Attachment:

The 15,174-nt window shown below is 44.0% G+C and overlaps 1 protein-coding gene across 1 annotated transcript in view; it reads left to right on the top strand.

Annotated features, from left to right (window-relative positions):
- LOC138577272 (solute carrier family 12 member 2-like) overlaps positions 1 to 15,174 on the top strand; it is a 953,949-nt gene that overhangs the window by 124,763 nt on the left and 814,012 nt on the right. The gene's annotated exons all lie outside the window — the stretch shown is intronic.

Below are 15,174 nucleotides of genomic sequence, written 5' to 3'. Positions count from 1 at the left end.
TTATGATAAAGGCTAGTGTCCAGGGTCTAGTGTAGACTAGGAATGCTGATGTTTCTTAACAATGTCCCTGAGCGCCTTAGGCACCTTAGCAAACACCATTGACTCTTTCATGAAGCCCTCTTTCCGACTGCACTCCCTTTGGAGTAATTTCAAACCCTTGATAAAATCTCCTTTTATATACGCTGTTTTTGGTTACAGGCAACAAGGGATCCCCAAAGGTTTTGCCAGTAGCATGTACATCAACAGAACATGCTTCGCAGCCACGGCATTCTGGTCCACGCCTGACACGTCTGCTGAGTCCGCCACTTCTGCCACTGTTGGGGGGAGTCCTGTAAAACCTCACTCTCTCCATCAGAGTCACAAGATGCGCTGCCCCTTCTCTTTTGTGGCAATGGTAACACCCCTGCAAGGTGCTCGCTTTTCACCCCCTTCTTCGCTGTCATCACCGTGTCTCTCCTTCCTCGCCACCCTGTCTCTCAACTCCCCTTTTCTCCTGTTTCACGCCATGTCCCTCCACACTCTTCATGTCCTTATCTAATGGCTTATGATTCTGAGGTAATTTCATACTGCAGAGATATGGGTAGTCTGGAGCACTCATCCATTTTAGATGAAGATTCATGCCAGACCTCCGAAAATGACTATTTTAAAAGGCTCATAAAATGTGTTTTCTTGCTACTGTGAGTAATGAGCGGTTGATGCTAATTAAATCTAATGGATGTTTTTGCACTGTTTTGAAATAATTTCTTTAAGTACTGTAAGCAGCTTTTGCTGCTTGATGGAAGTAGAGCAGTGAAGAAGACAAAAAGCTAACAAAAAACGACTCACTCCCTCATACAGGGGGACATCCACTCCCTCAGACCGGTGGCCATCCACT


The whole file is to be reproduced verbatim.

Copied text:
The 15,174-nt window shown below is 44.0% G+C and overlaps 1 protein-coding gene across 1 annotated transcript in view; it reads left to right on the top strand.

Annotated features, from left to right (window-relative positions):
- LOC138577272 (solute carrier family 12 member 2-like) overlaps positions 1 to 15,174 on the top strand; it is a 953,949-nt gene that overhangs the window by 124,763 nt on the left and 814,012 nt on the right. The gene's annotated exons all lie outside the window — the stretch shown is intronic.

Below are 15,174 nucleotides of genomic sequence, written 5' to 3'. Positions count from 1 at the left end.
TTATGATAAAGGCTAGTGTCCAGGGTCTAGTGTAGACTAGGAATGCTGATGTTTCTTAACAATGTCCCTGAGCGCCTTAGGCACCTTAGCAAACACCATTGACTCTTTCATGAAGCCCTCTTTCCGACTGCACTCCCTTTGGAGTAATTTCAAACCCTTGATAAAATCTCCTTTTATATACGCTGTTTTTGGTTACAGGCAACAAGGGATCCCCAAAGGTTTTGCCAGTAGCATGTACATCAACAGAACATGCTTCGCAGCCACGGCATTCTGGTCCACGCCTGACACGTCTGCTGAGTCCGCCACTTCTGCCACTGTTGGGGGGAGTCCTGTAAAACCTCACTCTCTCCATCAGAGTCACAAGATGCGCTGCCCCTTCTCTTTTGTGGCAATGGTAACACCCCTGCAAGGTGCTCGCTTTTCACCCCCTTCTTCGCTGTCATCACCGTGTCTCTCCTTCCTCGCCACCCTGTCTCTCAACTCCCCTTTTCTCCTGTTTCACGCCATGTCCCTCCACACTCTTCATGTCCTTATCTAATGGCTTATGATTCTGAGGTAATTTCATACTGCAGAGATATGGGTAGTCTGGAGCACTCATCCATTTTAGATGAAGATTCATGCCAGACCTCCGAAAATGACTATTTTAAAAGGCTCATAAAATGTGTTTTCTTGCTACTGTGAGTAATGAGCGGTTGATGCTAATTAAATCTAATGGATGTTTTTGCACTGTTTTGAAATAATTTCTTTAAGTACTGTAAGCAGCTTTTGCTGCTTGATGGAAGTAGAGCAGTGAAGAAGACAAAAAGCTAACAAAAAACGACTCACTCCCTCATACAGGGGGACATCCACTCCCTCAGACCGGTGGCCATCCACT